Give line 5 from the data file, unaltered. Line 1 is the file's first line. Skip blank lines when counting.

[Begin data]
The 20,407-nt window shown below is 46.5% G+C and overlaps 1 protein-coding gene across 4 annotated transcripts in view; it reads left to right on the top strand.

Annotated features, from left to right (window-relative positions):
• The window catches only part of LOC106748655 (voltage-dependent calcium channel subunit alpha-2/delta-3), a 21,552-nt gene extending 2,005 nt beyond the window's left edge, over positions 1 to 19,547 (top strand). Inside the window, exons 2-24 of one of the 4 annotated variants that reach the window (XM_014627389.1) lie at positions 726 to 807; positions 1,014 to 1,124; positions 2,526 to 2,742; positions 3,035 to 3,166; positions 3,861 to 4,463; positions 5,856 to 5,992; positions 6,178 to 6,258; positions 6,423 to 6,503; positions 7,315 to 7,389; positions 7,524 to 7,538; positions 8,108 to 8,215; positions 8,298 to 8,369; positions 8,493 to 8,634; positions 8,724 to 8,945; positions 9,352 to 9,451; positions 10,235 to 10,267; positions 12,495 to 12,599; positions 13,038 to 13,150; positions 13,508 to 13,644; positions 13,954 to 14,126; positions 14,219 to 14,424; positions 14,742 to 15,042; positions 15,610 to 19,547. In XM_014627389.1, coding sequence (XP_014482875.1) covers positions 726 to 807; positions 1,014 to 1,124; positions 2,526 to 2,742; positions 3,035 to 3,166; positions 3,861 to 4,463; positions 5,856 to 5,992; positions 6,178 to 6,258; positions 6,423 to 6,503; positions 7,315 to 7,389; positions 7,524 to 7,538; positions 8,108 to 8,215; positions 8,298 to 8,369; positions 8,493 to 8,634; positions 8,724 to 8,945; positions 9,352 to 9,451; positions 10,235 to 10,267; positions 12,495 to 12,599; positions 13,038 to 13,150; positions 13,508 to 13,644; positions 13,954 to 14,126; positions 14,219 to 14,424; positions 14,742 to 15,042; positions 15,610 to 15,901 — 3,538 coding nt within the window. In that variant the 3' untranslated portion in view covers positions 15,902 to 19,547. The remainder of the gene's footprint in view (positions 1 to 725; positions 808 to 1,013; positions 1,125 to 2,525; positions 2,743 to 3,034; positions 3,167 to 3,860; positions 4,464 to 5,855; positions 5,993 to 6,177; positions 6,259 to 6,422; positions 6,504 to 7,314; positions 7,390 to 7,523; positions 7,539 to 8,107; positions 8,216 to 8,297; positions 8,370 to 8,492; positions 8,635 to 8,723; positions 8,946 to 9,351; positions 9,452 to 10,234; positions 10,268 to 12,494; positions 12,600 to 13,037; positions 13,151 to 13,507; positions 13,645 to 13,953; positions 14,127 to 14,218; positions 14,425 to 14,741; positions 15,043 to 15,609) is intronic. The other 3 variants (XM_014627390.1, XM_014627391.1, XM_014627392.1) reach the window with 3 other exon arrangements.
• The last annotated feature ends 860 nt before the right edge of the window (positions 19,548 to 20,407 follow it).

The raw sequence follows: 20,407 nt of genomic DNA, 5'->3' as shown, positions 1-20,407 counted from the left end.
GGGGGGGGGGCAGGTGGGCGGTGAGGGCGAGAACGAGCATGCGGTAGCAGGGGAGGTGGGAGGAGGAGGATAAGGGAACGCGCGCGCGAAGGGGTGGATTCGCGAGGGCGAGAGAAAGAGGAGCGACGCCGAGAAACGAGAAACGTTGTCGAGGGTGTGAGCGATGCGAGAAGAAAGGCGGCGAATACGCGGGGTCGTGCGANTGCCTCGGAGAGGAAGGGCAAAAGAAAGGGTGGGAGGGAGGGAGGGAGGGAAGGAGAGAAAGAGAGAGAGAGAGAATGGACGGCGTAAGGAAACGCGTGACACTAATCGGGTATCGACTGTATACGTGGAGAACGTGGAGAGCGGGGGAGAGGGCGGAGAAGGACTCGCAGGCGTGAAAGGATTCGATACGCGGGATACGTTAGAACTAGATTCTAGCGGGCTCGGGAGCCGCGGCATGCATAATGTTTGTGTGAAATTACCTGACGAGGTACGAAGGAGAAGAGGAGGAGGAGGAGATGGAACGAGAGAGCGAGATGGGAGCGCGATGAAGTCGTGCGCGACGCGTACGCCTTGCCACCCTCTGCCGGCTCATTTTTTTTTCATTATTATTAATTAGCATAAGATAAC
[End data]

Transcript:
The raw sequence follows: 20,407 nt of genomic DNA, 5'->3' as shown, positions 1-20,407 counted from the left end.